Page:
Heating systems – Is Storage or Panel Best?

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Let’s begin with the question of which one is which?

A storage heating system works with brick or ceramics. Typically used as storage for heat, usually collected at night, whenever electricity is generally more affordable. A panel heater is essentially comprised of oil though relies on electricity to create high temperatures instantaneously. The fact that they are full of oil allows them to retain their heat even whenever they are switched off.

To explain further;

Storage Heating

The true effectiveness for storage heaters comes into play whenever you are on an Economy 7 heating scheme, using electricity at a cheaper rate over seven hrs through the night. The heaters make use of this time to recharge, effectively storing the heat which can then be slowly and gradually emitted through the day.

Storage heating could be a great means of home heating if you happen to be there, but a total waste of energy if you aren’t.

A very specific benefit of storage heaters is their slow-release heat but a few of the downsides are:

  • They are also slow to heat
  • Control/management of heat isn’t as good
  • They generally come at a higher price
  • They can be heavier and take a lot more effort to put in
  • May be more cumbersome

A number of storage home heating solutions have an internal fan. This gives a lot more control with the temperature but, unfortunately, it also means that the level of heat loss can be greater.

Types of Storage Heaters:

  • Eight brick fixed heaters
  • Twelve Brick fixed storage home heating
  • Automated static storage heating unit

Panel Heating

Panel heating units are particularly valuable due to the fact that the heat is provided at any time, day or night because these systems will help keep heating even if turned off. They won’t retain heat just as well as storage heating units but they are definitely more effective than normal electric heaters. In short, you’ll pay extra for your use but you’ll only pay when heat is turned on.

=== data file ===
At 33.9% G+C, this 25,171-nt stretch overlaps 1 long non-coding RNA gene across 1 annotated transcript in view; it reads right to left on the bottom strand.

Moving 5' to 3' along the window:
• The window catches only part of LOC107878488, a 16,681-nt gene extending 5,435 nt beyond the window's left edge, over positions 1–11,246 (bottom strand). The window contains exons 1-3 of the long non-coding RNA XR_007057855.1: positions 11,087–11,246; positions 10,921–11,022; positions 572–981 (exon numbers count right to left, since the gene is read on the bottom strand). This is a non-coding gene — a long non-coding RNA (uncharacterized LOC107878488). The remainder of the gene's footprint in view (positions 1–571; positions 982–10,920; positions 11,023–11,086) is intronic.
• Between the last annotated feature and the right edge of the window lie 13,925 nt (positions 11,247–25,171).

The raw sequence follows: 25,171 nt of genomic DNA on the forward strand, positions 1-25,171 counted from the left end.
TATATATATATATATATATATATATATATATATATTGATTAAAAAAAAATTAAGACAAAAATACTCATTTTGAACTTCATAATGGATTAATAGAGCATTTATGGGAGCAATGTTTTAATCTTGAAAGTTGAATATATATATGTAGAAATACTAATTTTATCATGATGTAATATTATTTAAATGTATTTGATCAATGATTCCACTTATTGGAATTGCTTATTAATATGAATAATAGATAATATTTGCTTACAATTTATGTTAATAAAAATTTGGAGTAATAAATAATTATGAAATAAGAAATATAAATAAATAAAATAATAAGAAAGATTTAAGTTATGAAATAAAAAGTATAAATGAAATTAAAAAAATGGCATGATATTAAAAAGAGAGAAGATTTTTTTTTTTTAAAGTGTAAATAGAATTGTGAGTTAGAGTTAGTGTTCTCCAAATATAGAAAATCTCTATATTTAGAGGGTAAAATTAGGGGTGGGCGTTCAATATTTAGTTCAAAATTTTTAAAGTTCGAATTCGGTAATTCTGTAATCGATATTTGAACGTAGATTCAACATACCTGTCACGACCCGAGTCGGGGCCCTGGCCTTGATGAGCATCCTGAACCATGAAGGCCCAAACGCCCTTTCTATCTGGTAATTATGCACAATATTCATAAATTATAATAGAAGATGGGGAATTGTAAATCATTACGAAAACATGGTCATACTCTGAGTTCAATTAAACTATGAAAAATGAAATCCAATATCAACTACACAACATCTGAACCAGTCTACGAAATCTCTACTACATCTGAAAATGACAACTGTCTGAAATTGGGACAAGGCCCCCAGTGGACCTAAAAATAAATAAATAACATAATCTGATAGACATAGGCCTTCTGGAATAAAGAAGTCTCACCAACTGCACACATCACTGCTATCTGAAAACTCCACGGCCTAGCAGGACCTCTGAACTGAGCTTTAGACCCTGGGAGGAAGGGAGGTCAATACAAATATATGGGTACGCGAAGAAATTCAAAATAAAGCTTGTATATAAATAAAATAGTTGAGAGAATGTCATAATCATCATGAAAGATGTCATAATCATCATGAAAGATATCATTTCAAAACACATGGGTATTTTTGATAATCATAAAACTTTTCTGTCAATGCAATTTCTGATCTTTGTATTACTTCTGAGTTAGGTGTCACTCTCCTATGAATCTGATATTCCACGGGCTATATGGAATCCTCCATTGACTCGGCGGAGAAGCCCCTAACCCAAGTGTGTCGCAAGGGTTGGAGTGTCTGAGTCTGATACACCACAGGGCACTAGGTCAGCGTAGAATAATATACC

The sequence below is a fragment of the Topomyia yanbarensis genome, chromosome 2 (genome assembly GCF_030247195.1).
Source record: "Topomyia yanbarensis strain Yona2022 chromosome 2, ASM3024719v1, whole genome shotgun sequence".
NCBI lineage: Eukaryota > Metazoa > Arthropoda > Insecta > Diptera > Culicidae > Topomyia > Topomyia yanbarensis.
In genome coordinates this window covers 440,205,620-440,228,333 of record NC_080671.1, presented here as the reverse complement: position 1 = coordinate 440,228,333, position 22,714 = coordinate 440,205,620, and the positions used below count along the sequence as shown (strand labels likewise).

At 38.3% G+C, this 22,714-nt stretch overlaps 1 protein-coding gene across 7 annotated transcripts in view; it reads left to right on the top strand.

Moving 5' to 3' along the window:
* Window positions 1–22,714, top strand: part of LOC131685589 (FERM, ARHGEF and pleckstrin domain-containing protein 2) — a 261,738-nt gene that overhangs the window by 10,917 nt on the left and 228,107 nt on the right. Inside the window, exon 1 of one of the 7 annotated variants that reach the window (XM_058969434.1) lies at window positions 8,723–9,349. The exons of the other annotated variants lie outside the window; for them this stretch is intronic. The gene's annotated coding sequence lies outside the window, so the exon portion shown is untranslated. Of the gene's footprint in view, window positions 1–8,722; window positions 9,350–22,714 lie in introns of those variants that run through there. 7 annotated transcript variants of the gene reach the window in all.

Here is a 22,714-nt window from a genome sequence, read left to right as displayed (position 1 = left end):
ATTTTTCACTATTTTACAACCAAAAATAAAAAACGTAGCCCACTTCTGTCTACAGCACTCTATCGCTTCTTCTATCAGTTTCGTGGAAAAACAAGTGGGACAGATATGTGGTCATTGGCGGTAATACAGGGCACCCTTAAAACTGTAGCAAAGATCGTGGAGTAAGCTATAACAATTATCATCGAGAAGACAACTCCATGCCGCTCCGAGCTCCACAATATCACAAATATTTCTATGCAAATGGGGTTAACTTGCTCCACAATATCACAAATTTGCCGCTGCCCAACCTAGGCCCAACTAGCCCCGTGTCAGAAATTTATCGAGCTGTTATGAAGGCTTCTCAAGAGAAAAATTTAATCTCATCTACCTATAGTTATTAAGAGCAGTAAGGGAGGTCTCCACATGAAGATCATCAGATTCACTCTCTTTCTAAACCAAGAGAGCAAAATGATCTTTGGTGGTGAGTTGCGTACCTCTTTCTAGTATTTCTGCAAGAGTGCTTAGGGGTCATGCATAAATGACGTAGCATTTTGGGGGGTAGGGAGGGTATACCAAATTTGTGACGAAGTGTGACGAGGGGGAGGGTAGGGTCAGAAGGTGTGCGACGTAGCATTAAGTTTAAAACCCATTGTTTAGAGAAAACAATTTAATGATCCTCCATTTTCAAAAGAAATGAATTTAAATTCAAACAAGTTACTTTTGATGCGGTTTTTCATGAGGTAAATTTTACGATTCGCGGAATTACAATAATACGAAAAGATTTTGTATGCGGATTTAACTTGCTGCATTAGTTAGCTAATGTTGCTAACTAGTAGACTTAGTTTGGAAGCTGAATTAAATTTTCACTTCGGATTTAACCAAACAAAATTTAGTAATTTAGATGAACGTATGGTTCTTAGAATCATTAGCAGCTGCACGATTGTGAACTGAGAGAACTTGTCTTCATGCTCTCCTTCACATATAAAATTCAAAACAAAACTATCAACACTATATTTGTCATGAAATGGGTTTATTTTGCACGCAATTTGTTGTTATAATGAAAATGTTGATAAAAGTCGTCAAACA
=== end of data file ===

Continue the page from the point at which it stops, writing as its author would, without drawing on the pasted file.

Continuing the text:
The Benefits
  • They heat fast
  • Electricity is used only when the heating unit on.
  • Temperature regulation is far superior
  • They’re light-weight and easily installed
The Downsides
  • They lose heat much faster
  • You could incur extra costs

Combination Storage/Convection Heating

Combination-StorageConvection-Heating

To get the best of both worlds you should consider storage home heating with built-in convection. This unit operates by storing heating at night-time at the less expensive rates and then boosting the heat during the day when you need it.

Combination Heating Benefits
  • Loss of heat is slow and gradual
  • It may be cheaper
  • Much more control over temperature
Combination Heating Downsides
  • Typically the boost from the convection is less efficient compared to panel heating
  • Generally of a higher price
  • They tend to generally be quite hefty, and call for a certain amount of extra work to install
  • They weigh more

Home heating in a nutshell

The heating systems discussed have some overall benefits when compared to a gas or oil boiler heating systems.

  • There isn’t any chance of carbon monoxide poisoning, which is actually a concern for many families.
  • You’ll never again run into the issue of not having enough gas or oil, a worry for some – particularly the elderly.

So, which to buy? How do you decide?

Essentially, it all boils down to your lifestyle. People who spend the majority of their day in the home and need that extra bit of heat might get more benefits from storage heating. For those, though, who don’t need just their home heated quite as much but want heat the minute they come through the door, or even those working off a tighter budget, then panel heating might be the right choice for you.

We hope you’ve found this short guide helpful. For more information, check out electricalworld.com

Source: Safety HUB

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